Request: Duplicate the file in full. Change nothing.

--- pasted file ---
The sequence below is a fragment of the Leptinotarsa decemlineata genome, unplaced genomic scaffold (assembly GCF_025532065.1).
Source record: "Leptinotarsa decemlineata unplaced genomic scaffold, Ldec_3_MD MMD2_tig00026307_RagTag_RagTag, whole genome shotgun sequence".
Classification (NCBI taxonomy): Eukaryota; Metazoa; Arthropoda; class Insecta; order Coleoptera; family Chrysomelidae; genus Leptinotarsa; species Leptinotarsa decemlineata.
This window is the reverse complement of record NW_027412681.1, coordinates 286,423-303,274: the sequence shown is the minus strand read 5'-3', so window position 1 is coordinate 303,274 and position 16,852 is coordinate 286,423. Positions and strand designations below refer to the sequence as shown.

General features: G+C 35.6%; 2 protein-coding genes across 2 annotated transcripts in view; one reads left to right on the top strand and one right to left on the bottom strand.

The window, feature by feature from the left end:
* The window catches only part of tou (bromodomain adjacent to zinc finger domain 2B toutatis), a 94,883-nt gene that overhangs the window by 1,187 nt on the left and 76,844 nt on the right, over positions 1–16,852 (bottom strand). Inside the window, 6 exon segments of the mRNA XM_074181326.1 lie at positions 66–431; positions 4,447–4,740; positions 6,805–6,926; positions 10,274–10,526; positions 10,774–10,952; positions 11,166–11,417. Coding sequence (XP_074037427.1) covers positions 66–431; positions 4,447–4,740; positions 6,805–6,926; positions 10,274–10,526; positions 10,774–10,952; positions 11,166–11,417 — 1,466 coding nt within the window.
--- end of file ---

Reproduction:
The sequence below is a fragment of the Leptinotarsa decemlineata genome, unplaced genomic scaffold (assembly GCF_025532065.1).
Source record: "Leptinotarsa decemlineata unplaced genomic scaffold, Ldec_3_MD MMD2_tig00026307_RagTag_RagTag, whole genome shotgun sequence".
Classification (NCBI taxonomy): Eukaryota; Metazoa; Arthropoda; class Insecta; order Coleoptera; family Chrysomelidae; genus Leptinotarsa; species Leptinotarsa decemlineata.
This window is the reverse complement of record NW_027412681.1, coordinates 286,423-303,274: the sequence shown is the minus strand read 5'-3', so window position 1 is coordinate 303,274 and position 16,852 is coordinate 286,423. Positions and strand designations below refer to the sequence as shown.

General features: G+C 35.6%; 2 protein-coding genes across 2 annotated transcripts in view; one reads left to right on the top strand and one right to left on the bottom strand.

The window, feature by feature from the left end:
* The window catches only part of tou (bromodomain adjacent to zinc finger domain 2B toutatis), a 94,883-nt gene that overhangs the window by 1,187 nt on the left and 76,844 nt on the right, over positions 1–16,852 (bottom strand). Inside the window, 6 exon segments of the mRNA XM_074181326.1 lie at positions 66–431; positions 4,447–4,740; positions 6,805–6,926; positions 10,274–10,526; positions 10,774–10,952; positions 11,166–11,417. Coding sequence (XP_074037427.1) covers positions 66–431; positions 4,447–4,740; positions 6,805–6,926; positions 10,274–10,526; positions 10,774–10,952; positions 11,166–11,417 — 1,466 coding nt within the window.